If you're wondering what is unschooling, you'll find real life answers from homeschooling families and evidence that unschooling works.
They will show you that for their children it's turned out to be the best way to learn and the happiest solution for all of them.
As you'll see, many homeschooling families move towards unschooling as time goes on.
And many of us use a mix of unschooling and other methods.
Here you can work out what suits you and your family best.
Let's start by looking at the evidence. You'll be surprised at the amount of research that proves unschooling is a very sucessful method of teaching your child.
These are just five of the fifteen reasons evidence suggests that unschooling has many positive benefits.
There's a fabulous article from MuddySmiles which gives all the unschooling research to prove that it works.
The conclusion is clear: interest based learning allows children the freedom to learn all sorts of things way beyond a standard curriculum.
Dr Alan Thomas confirms this.
You can hear Dr Thomas' talk in full in our page showing the effectiveness of homeschooling.
"Excellent! How I wish this man could've spoken at a recent Parliamentary Inquiry here in Sydney, Australia. We homeschoolers are under so much pressure to teach the curriculum set by the Board of Studies." ~ Nerine
This is what Lorinda says:
Which doesn't get away from the fact that you may still be wanting to know the answer to exactly what we're talking about.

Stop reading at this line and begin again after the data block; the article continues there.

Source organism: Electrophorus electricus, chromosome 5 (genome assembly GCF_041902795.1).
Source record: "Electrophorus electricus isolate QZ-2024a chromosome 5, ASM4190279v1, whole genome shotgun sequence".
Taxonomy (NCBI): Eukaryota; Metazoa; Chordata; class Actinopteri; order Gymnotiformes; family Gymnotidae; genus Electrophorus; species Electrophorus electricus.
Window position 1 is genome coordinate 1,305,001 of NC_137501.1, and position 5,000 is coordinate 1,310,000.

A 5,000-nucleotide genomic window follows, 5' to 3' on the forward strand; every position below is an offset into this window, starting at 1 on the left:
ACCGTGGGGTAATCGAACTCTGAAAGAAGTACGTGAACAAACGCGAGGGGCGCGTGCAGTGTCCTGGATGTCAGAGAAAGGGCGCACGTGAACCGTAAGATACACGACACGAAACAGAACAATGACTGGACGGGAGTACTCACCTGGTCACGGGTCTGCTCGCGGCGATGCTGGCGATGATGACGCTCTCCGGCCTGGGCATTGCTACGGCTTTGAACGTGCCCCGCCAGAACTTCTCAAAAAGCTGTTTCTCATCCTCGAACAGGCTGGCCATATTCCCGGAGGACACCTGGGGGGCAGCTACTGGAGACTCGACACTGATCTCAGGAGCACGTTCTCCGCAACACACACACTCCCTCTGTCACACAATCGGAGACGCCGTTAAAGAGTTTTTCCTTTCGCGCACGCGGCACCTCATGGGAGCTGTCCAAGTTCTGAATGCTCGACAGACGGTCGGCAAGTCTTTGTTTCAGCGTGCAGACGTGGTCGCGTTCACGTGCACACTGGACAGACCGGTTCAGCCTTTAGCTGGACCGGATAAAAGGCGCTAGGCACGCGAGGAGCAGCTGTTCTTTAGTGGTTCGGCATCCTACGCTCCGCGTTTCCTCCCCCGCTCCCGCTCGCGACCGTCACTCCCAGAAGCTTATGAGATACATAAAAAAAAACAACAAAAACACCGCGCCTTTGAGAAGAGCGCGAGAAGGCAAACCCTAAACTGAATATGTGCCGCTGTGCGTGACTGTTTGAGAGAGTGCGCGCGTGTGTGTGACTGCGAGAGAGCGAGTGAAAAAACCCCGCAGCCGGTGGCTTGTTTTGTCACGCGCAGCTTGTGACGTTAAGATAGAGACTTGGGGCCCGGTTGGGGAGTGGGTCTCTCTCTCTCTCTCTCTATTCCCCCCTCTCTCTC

Just what is unschooling?
If you want a good definition to tell you what is unschooling, check out Wikipedia:-
"Unschoolers learn through their natural life experiences including play, household responsibilities, personal interests and curiosity...Unschooling encourages exploration of activities initiated by the children themselves."
Following your child's interests is obviously an essential part of what is unschooling, because you will be going where they want to go rather than following a set curriculum.
Obviously that raises the biggest unschooling fear of all:
WILL MY CHILD MISS OUT?
So I asked 2,000 members of my Courageous Homeschooling Facebook support group to come up with their best projects and ideas to cover every subject from Math to Science.
If you're worried you'll have to buy lots of expensive curricula and never be able to give your child the education they deserve, this book proves that by teaching your child at home you actually have far more opportunities for them to learn. And it's not about money.
The basis of education is interest, and with the projects in this book you can encourage your child to pick topics and activities which they enjoy.
Whether you unschool, have a relaxed schedule or like everything planned up to the minute you can add in these fun homeschooling ideas to cover the parts of the curriculum you are struggling with.
Let's see what unschooling looks like in reality:
"When you let
your child lead the teaching they find their interest and find out what they have to know.
We do very little seat work.....maybe 5 hours or so a week. The rest is project based, play and hands on. To make it easier when people ask me what curriculum I use I say all of it and the world.....LOL.